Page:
JUST IN: National Reconnaissance Office Embracing Commercial Tech
The National Reconnaissance Office — which is tasked with collecting and distributing imagery and other intelligence data to federal agencies such as the Pentagon — is investing in new commercial technology as threats around the globe increase, said the head of the organization July 20.
The NRO currently has a diversified space architecture made up of government and commercial satellites as well as large and small constellations across multiple orbits, said Director Christopher Scolese.
“Commercial systems are a part of our current architecture and are [expected to be] a more important part of our future architecture,” he said during an online meeting hosted by the Washington Space Business Roundtable. “They’re providing capabilities that in some cases replace capabilities that the NRO has traditionally” provided.
Commercial partners now provide imagery as a service, which allows the NRO to focus on other tasks, he noted. “In some cases, we can buy entire systems and adapt or adopt them for our own purposes.”
Commercial offerings such as launch services, spacecraft and cloud computing have allowed the spy agency to move faster while also reducing costs, Scolese said.
Other areas where commercial technology is maturing include electro-optical systems, radars and radio frequency systems, he added.
The Space Force’s Space and Missile Systems Center — in partnership with the NRO — is managing the National Security Space Launch program, which enables the acquisition of launch services aimed at ensuring continued access to space for critical missions.
Through the program, the Space Force has assigned seven national security space launches to United Launch Alliance — a joint venture between Lockheed Martin and Boeing — and SpaceX under phase 2 procurement contracts.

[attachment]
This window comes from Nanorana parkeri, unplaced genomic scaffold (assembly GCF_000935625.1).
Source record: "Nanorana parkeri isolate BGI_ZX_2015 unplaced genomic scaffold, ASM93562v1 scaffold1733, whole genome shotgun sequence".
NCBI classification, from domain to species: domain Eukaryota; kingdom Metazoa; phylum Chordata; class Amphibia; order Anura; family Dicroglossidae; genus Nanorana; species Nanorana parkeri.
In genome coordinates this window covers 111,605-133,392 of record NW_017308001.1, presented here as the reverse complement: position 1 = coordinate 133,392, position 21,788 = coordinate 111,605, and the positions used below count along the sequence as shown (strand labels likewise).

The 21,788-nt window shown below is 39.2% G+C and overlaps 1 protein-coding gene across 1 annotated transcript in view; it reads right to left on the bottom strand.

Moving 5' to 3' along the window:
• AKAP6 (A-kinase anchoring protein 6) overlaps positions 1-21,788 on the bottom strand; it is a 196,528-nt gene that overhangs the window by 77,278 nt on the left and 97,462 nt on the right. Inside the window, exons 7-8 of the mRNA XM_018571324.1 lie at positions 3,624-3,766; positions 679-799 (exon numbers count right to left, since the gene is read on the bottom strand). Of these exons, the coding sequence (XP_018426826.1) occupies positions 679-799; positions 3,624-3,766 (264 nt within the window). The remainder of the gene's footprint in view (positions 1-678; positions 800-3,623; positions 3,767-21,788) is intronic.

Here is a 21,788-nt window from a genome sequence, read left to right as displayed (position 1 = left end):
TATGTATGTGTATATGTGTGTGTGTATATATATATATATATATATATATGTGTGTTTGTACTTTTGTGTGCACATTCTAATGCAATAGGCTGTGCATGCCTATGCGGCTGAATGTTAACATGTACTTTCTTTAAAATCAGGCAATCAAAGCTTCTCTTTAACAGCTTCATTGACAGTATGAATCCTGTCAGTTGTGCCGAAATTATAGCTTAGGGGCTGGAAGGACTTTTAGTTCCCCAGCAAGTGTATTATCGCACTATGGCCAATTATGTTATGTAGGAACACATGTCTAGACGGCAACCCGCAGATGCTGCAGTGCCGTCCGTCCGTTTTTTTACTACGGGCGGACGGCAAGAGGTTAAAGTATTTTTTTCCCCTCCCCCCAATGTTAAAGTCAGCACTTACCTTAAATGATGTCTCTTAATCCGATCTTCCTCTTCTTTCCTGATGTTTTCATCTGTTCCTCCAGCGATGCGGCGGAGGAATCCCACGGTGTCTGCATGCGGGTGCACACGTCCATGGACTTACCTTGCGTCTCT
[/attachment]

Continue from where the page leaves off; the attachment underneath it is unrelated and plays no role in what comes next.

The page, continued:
“It’s a very, very burgeoning market,” Scolese said.
While the NRO is known for its ability to rapidly acquire new capabilities, it must move faster, he said.
“The environment is changing very quickly,” he said. “The U.S. is locked in a [great] power competition in a very strategic environment — space — where an incredible amount of time and resources are being expended and [adversaries are] trying to threaten or challenge our operational advantage.”
U.S. competitors Russia and China are both investing heavily in more powerful counter-space weapons, Scolese said.
“We know why they’re engaged in this competition,” he said. “A commanding position in space is critical to their economic, diplomatic and military” ambitions.
The NRO will be key to the United States maintaining its upper hand in space through its access to “unrivaled situational awareness and intelligence to the best imagery and signals data on the planet,” Scolese said.
However, the organization must accelerate and improve how it innovates and delivers capabilities, he added.
“There’s no one-size-fits-all approach to counter the threats we’re facing,” he said. “We’re making architectural changes to improve resiliency, increase capacity and capabilities, and ensure the delivery of NRO mission-essential functions.”
Efforts such as the office’s annual “director’s innovation initiative” are one way to improve, he said. Under the program, officials actively seek out new suppliers that can produce cutting edge technologies with high-payoff concepts across a spectrum of capabilities.
“This approach has already given us opportunities to explore applications for artificial intelligence, machine learning, experiment with prototypes, and develop diverse and more efficient ways of distributing data,” Scolese said.
The NRO is currently seeking proposals from government, industry and academia for classified or unclassified low-maturity technology that could eventually be used for overhead systems, according to a news release. Applicants could receive up to $500,000 in funding.
The initiative has six areas of interest, including remote sensing, apertures, communications, systems design, “sensemaking” and other disruptive concepts, according to the NRO. Applications are open until Aug. 11.
Meanwhile, managing the deluge of data that passes through the spy agency’s network is a top priority, Scolese said. Today the office has a ground architecture that can support large volumes of data that flow down from satellites. But the organization is leveraging new advances such as commercial cloud services to better store and access data, Scolese said. “We’re taking advantage of many, many different applications.”
The NRO also wants to accelerate the delivery of information to analysts, policymakers and warfighters, he added. It is using artificial intelligence and machine learning “to allow us to condense the data to what is needed so that we can … reduce the volume and move it faster to the user, and therefore achieve lower latency and greater efficiency,” he said.
— Additional reporting by Mandy Mayfield